HELSINKI (Reuters) - After a year of negotiations and strikes, Finland’s center-right government convinced the country’s unions on Friday to accept an ‘internal devaluation’ that will cut workers’ benefits for the first time in a century.
The largest trade unions and main business representatives approved a proposed labor reform pact intended to boost export competitiveness in the stagnant economy of the Nordic country, a euro member state.
The reform pact will increase annual working hours, lower holiday bonuses, freeze wages for a year and increase pension contributions for workers while lowering them for employers.
“Today, we are making history in Finland. Only few countries are able to make a decision this tough by a joint agreement,” Prime Minister Juha Sipila wrote on a blog post.
“With these measures, we will significantly catch up the competitiveness of Sweden and Germany.”
With the country’s largest industrial workers’ union on board, around 85 percent of Finnish workers have now signed up for the deal. The government has promised to sweeten the deal with tax cuts.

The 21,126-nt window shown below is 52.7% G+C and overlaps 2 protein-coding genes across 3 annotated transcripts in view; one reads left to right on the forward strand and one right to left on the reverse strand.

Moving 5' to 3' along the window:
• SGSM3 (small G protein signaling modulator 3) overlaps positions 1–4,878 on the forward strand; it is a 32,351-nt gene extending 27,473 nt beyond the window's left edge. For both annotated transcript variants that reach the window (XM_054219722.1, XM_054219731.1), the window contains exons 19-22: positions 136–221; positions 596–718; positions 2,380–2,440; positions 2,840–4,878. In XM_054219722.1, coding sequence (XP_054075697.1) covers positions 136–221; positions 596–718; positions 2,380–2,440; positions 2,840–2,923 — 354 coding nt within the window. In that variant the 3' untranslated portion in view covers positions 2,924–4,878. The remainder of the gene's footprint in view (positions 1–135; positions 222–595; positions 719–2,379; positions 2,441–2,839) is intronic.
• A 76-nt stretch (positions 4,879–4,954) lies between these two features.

High costs and rigid labor markets have been seen as a major obstacle for spurring growth in the country which has been pressured by a decline in Nokia’s former telephone handset business, recession in neighboring Russia and a fast-ageing population.
A preliminary agreement on the labor pact was reached in March but on-off talks between individual trade unions and business lobbies continued right up to the Friday deadline.
To reach the deal, the government had to compromise on its ambition to shift away from centralized wage-setting toward company-level labor deals - a move seen boosting small companies in particular.
Some entrepreneurs and analysts said the deal was insufficient to spur growth significantly.
“This pact does not fix the structural problems in the Finnish economy,” said Mikael Pentikainen, managing director of the Federation of Finnish Enterprises.
According to the World Economic Forum, Finland currently has the most rigid wage negotiation system in a comparison of 140 countries.
The Finnish economy is forecast by the European Commission to expand 0.7 percent this year, less than any other EU country except Greece.
But data earlier on Friday showed the gross domestic product had expanded more than initially estimated in the first quarter, fueling hopes of a stronger recovery.
Editing by Tom Heneghan